Campers at City of Lawton lake concessions will face new limits on how long they can stay in campgrounds, under regulations approved by the City Council.
The change, which will be in effect for the peak camping season when it begins March 1, 2020, essentially means campers will be allowed to stay in one spot for two weeks, then must leave the campgrounds for two weeks before they could return for a new space. And, RV camping spaces may not be reserved with chairs or tents; an RV or other type of vehicular camper must be in the space before it is considered occupied.
Parks and Recreation Director Jack Hanna said the Lakes and Land Commission recommended the change to combat charges that the same people keep camping spaces throughout the peak season.
“We have complaints every season from people that they can’t get spots out there. People can’t find a spot because there’s never an open site,” Hanna said of campgrounds at Lakes Lawtonka and Ellsworth.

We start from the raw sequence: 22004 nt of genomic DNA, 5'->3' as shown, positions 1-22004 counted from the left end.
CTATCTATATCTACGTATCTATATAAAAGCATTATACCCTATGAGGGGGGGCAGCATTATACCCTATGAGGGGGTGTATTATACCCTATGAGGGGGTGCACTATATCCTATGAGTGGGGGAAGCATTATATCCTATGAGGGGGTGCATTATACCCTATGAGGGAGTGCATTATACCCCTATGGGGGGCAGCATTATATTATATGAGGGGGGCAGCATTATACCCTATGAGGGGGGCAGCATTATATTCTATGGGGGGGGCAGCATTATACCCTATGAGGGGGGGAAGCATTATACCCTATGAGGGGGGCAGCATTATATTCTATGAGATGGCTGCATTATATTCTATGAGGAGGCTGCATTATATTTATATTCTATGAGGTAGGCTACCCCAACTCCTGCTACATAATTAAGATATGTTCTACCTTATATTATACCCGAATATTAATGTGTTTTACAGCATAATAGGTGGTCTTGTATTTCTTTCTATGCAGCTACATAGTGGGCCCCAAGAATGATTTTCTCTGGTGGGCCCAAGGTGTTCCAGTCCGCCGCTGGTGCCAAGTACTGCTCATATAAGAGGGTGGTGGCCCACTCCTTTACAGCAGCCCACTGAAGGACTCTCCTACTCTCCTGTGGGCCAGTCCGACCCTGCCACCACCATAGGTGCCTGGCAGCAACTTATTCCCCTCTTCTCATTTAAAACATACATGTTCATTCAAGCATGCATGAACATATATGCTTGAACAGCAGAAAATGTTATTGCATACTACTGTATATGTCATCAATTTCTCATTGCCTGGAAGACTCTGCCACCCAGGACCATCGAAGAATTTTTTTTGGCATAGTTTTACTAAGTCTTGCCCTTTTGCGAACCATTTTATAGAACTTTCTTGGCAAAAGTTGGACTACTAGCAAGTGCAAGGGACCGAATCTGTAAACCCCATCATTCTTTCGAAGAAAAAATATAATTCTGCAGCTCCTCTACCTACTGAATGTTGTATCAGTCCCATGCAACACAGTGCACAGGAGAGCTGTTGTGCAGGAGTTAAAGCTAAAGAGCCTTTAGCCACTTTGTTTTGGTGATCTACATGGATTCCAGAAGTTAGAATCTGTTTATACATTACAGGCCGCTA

“Essentially, a group of people moves in in the spring and stays until October,” Ward 6 Councilman Sean Fortenbaugh said, adding that some of those people will reserve their RV sites with tents, then tell city employees that’s not what happened.
While existing city code specifies camping spots must be rotated (a change the City of Lawton made years ago to combat the same problem), it didn’t solve the issue. City staff members who monitor the lake said frequent campers simply rotate camping spots among themselves during the peak season between March 1 and Sept. 30, limiting opportunities for less frequent campers.
The change means that effective Jan. 1, for the peak season, camping sites are available on a first-come, first-served basis. Sites may be held with pickups with a camper shell, camping van, travel trailers or motor homes. Tents are not allowed to hold vacant spots in RV camping sites (tent camping will be allowed only in the area known as ponds or primitive camping at Lake Lawtonka) and people may not hold spots for one another.
Camping permits will not be issued for more than 14 days for a single spot. Once those 14 days have elapsed, the permit holder and the camping unit must leave the campground for no less than 14 days. After those 14 days have passed, the camper and unit may return to use another spot; any spot the camper or unit has previously used will not be allowed.
The ordinance would not apply during the “off season,” defined as Oct. 1 through March 1, when campers are less likely to be at city lakes. Hanna and members of the Lakes and Land Commission said that might provide an incentive for campers to enjoy the lakes during those slower months, increasing campground usage and city revenue.